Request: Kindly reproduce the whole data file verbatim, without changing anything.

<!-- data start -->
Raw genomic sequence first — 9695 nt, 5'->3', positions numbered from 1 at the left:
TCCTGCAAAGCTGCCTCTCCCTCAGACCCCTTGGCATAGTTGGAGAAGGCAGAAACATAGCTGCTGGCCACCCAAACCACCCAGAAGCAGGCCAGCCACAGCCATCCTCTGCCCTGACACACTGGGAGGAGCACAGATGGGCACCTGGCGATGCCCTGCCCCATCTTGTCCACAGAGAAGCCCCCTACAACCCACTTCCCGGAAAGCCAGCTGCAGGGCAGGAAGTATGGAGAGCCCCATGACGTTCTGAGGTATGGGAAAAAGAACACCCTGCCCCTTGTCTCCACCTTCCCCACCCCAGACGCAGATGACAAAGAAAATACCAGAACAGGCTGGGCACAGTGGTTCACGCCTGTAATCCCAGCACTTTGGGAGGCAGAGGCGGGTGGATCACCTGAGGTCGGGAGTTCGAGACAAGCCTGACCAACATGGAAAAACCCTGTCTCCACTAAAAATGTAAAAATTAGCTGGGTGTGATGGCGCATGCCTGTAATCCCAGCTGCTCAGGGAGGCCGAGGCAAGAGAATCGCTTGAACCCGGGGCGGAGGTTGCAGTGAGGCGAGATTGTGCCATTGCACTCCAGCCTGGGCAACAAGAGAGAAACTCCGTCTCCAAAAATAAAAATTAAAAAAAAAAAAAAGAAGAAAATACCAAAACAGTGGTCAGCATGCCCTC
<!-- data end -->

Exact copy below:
Raw genomic sequence first — 9695 nt, 5'->3', positions numbered from 1 at the left:
TCCTGCAAAGCTGCCTCTCCCTCAGACCCCTTGGCATAGTTGGAGAAGGCAGAAACATAGCTGCTGGCCACCCAAACCACCCAGAAGCAGGCCAGCCACAGCCATCCTCTGCCCTGACACACTGGGAGGAGCACAGATGGGCACCTGGCGATGCCCTGCCCCATCTTGTCCACAGAGAAGCCCCCTACAACCCACTTCCCGGAAAGCCAGCTGCAGGGCAGGAAGTATGGAGAGCCCCATGACGTTCTGAGGTATGGGAAAAAGAACACCCTGCCCCTTGTCTCCACCTTCCCCACCCCAGACGCAGATGACAAAGAAAATACCAGAACAGGCTGGGCACAGTGGTTCACGCCTGTAATCCCAGCACTTTGGGAGGCAGAGGCGGGTGGATCACCTGAGGTCGGGAGTTCGAGACAAGCCTGACCAACATGGAAAAACCCTGTCTCCACTAAAAATGTAAAAATTAGCTGGGTGTGATGGCGCATGCCTGTAATCCCAGCTGCTCAGGGAGGCCGAGGCAAGAGAATCGCTTGAACCCGGGGCGGAGGTTGCAGTGAGGCGAGATTGTGCCATTGCACTCCAGCCTGGGCAACAAGAGAGAAACTCCGTCTCCAAAAATAAAAATTAAAAAAAAAAAAAAGAAGAAAATACCAAAACAGTGGTCAGCATGCCCTC